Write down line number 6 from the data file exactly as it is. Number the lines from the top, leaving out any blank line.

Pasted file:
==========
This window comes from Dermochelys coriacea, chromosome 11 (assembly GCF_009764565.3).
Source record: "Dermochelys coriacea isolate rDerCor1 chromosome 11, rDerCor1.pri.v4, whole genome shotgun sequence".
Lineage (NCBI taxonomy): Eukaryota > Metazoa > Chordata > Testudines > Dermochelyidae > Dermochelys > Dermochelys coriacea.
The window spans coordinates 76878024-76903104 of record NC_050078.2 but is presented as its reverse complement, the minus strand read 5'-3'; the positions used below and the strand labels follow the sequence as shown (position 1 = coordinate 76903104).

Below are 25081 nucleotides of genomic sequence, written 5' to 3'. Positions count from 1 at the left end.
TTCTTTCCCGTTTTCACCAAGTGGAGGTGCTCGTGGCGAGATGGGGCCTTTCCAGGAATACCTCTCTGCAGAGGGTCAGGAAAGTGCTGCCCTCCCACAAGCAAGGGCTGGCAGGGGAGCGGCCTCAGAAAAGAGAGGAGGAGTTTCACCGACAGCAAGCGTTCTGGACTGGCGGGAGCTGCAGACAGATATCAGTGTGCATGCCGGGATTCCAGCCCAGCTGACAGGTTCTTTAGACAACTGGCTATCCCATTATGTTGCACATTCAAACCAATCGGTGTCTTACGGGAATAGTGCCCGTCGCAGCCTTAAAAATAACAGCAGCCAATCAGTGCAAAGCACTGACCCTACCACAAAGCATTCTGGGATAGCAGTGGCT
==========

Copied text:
TTCTTTCCCGTTTTCACCAAGTGGAGGTGCTCGTGGCGAGATGGGGCCTTTCCAGGAATACCTCTCTGCAGAGGGTCAGGAAAGTGCTGCCCTCCCACAAGCAAGGGCTGGCAGGGGAGCGGCCTCAGAAAAGAGAGGAGGAGTTTCACCGACAGCAAGCGTTCTGGACTGGCGGGAGCTGCAGACAGATATCAGTGTGCATGCCGGGATTCCAGCCCAGCTGACAGGTTCTTTAGACAACTGGCTATCCCATTATGTTGCACATTCAAACCAATCGGTGTCTTACGGGAATAGTGCCCGTCGCAGCCTTAAAAATAACAGCAGCCAATCAGTGCAAAGCACTGACCCTACCACAAAGCATTCTGGGATAGCAGTGGCT